Together these books assemble knowledge essential for us to maintain, extend and (if needed) recreate what humans have achieved thus far. Here are Stewart Brand’s recommendations:

Many thanks to Stewart for taking the time and care to recommend these books for our collection.

As we approach The Interval opening this Spring, we will continue this series of lists suggested by friends and associates of Long Now for the Manual. You’ll see books recommended by Neal StephensonViolet BlueKevin KellyMegan & Rick Prelinger, and Danny Hillis.

Manual for Civilization Shelf level

To add your own recommendations of books to include in the Manual for Civilization and vote on which suggested titles should find a place on The Interval’s shelves, just make a donation to support the project. All donors, at any level, can suggest and vote on books.

We look forward to your contributions!

Brian Eno’s Selected Books for the Manual for Civilization

Posted on Friday, February 28th, 02014 by Alexander Rose - Twitter: @zander
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Brian Eno - Manual For Civilization
Brian Eno visited San Francisco to see the site where the Manual for Civilization shelves will be
Photo by Alexander Rose

Twenty books suggested by Long Now’s Founding Board Member Brian Eno form the first in a series of reports on additions to our Manual for Civilization collection. This library will eventually include 3,500 books you would most want to sustain or rebuild civilization. The Manual needs your help to get built!  Please make a donation so we can purchase these books and the shelves they go on.  The Manual will be a central feature of our new space that opens later this year. Here are Brian Eno’s recommendations:

We need your help to finish this library. There are only weeks left to finish our fund raising and we need to raise at least another $100,000. Please make a donation to support this project and get direct access to the book recommendation and voting engine for the Manual for Civilization.


Some of the other contributor lists we will be sharing soon include selections from Stewart Brand, Neal Stephenson, Violet Blue, Kevin Kelly, Danny Hillis, Megan and Rick Prelinger and many more.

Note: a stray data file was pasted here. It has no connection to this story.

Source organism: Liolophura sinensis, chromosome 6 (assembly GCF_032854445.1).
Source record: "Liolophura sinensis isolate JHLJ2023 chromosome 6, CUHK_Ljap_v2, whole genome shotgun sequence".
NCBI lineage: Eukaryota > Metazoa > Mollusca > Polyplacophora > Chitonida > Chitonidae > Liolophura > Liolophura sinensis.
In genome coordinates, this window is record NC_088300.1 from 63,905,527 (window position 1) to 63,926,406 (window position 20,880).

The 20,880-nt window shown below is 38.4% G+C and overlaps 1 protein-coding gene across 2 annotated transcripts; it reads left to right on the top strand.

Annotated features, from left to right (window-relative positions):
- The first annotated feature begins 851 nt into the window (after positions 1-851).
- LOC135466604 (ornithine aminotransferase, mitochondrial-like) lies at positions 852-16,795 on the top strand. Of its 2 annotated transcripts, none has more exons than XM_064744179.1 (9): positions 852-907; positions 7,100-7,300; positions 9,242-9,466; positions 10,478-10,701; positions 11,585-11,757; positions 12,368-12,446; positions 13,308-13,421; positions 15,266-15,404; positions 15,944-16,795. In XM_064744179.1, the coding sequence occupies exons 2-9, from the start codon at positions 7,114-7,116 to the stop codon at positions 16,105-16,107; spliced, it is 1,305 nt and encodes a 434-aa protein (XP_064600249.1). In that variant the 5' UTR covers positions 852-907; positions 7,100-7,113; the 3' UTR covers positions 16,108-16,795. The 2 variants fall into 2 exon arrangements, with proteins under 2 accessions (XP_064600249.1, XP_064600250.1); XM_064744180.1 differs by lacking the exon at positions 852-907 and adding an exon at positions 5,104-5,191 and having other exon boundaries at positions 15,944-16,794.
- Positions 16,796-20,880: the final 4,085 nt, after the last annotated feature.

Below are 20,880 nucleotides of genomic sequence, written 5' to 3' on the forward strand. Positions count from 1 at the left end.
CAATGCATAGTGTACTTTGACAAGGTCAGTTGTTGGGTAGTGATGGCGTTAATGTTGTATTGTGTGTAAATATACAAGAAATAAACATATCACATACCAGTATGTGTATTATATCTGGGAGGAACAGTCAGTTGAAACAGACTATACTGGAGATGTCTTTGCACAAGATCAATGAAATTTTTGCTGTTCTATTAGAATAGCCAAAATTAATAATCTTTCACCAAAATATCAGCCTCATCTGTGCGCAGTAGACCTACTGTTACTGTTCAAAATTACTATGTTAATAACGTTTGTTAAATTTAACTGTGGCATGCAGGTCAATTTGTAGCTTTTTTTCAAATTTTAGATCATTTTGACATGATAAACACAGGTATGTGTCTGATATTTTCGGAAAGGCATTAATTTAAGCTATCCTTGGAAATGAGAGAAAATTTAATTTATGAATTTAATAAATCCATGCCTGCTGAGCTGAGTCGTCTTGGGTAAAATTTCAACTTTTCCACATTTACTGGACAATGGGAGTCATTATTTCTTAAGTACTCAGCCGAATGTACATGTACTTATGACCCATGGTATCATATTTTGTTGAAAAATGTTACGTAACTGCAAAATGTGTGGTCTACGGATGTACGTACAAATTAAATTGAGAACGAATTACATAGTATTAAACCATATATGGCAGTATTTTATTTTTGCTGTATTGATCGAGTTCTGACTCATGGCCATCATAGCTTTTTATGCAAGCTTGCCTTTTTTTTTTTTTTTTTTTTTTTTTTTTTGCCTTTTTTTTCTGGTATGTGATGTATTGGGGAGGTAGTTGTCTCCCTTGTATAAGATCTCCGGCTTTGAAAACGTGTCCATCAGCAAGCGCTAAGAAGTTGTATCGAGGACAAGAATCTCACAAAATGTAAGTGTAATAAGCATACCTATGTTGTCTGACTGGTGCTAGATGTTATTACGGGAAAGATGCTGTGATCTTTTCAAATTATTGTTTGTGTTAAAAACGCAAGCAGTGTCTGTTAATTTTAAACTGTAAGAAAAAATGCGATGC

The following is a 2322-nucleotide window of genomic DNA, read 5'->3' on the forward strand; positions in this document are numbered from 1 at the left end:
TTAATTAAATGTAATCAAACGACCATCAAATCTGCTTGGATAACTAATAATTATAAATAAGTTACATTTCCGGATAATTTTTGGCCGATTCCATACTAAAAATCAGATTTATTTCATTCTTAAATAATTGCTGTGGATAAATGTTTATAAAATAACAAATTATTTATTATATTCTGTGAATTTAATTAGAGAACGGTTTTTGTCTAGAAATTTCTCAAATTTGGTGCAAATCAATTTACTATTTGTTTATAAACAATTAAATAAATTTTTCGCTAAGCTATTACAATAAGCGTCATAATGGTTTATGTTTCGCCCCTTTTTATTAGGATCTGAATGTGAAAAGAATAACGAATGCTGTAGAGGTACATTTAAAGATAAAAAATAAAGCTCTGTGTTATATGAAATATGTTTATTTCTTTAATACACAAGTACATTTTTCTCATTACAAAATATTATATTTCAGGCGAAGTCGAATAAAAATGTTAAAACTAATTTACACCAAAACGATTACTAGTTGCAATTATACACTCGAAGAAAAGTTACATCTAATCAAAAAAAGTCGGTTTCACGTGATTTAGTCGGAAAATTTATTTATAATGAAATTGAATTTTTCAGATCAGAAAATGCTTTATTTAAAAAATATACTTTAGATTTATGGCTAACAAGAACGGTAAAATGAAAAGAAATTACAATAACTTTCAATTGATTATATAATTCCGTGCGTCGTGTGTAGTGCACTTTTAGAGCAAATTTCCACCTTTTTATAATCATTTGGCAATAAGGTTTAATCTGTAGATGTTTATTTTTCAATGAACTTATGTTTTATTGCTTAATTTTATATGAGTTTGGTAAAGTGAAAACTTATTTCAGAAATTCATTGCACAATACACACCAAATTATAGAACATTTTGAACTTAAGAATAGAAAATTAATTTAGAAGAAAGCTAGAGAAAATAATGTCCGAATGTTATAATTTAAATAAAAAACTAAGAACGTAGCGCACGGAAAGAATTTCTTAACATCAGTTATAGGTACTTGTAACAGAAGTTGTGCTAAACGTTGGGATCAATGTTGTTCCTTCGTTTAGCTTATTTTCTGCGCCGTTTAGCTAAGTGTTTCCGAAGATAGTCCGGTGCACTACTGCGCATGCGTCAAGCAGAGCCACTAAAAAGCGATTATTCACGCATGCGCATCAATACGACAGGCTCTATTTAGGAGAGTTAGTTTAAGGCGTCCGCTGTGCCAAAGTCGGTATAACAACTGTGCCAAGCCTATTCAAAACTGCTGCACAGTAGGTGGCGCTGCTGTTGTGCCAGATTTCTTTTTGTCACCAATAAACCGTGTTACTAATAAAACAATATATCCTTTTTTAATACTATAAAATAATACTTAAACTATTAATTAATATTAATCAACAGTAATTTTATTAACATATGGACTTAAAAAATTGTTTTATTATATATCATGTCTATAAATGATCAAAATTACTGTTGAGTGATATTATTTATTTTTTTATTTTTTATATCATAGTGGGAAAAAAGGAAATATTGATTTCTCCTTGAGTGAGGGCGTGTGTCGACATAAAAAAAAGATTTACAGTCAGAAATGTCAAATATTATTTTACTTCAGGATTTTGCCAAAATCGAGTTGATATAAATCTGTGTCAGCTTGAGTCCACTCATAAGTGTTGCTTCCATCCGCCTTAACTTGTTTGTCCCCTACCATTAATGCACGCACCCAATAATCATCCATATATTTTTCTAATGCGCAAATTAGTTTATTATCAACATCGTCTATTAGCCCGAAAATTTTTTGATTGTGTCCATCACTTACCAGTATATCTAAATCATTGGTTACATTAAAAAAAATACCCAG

Once the Salon is open we hope to have events where people can argue a new book in OR out of the collection.  It will be a living collection that evolves over time.  The Internet Archive has generously agreed to serve as the digital backup repository of the collection so that anyone with internet access can “check out” the books, or use the list to help create their version of the archive.

You can see more about this project on the original Manual for Civilization blog post.  Soon we will need to begin collecting the actual books for our shelves, and will be asking for book donations from our edited list.  We hope that we can get many of these books from our community so that we don’t have to purchase too many new books.



The Manual for Civilization Begins

Posted on Thursday, February 6th, 02014 by Alexander Rose - Twitter: @zander
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As we near completion of The Interval at Long Now, our new venue in San Francisco, we are also building a collection of books that will reside here.  We have named this collection the Manual for Civilization, and it will include the roughly 3500 books most essential to sustain or rebuild civilization. Using this as an curatorial principle is helping us assemble a very interesting collection of books.

So… If you were stranded on an island (or small hostile planetoid), what books would YOU want to have with you?  We began asking this question to the Long Now Board and staff, as well as our Interval donors and the Long Now membership.

We have also asked a number of others with great book collections and specific expertise.

Author Neal Stephenson selecting books for the Manual For Civilization

This process has just begun, and we will detail these submissions and trips to amazing libraries more in the future, but some of the guest contributors now include:

Kevin Kelly selecting books for the Manual For Civilization

What are these books?  In order to make sure we don’t just get a bunch of books on how to make fire, we spread the collection across four basic categories to help guide the collection process:

  • Cultural Canon (Great Books, Shakespeare, Plato, etc.)
  • Mechanics of Civilization (Technical knowledge, how to build and understand things)
  • Rigorous Science Fiction (Science fiction that tells a useful story about a potential future)
  • Long-term Thinking, Futurism, and relevant history (Books on how to think about the future that may include surveys of the past)

We will be publishing the list in the coming months once we have the suggestions narrowed down by our members and supporters.  We have reached about 1400 nominations but will need four to five thousand to have enough to winnow it down to the very best 3000 books.  We are not limiting the nominations to western civilization, or even the English language, as one piece of the collection will be the Rosetta Disk itself.